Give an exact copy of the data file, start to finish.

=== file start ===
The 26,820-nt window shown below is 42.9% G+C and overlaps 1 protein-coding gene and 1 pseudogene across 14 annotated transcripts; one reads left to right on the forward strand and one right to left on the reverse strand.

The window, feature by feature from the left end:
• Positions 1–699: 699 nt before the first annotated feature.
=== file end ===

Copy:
The 26,820-nt window shown below is 42.9% G+C and overlaps 1 protein-coding gene and 1 pseudogene across 14 annotated transcripts; one reads left to right on the forward strand and one right to left on the reverse strand.

The window, feature by feature from the left end:
• Positions 1–699: 699 nt before the first annotated feature.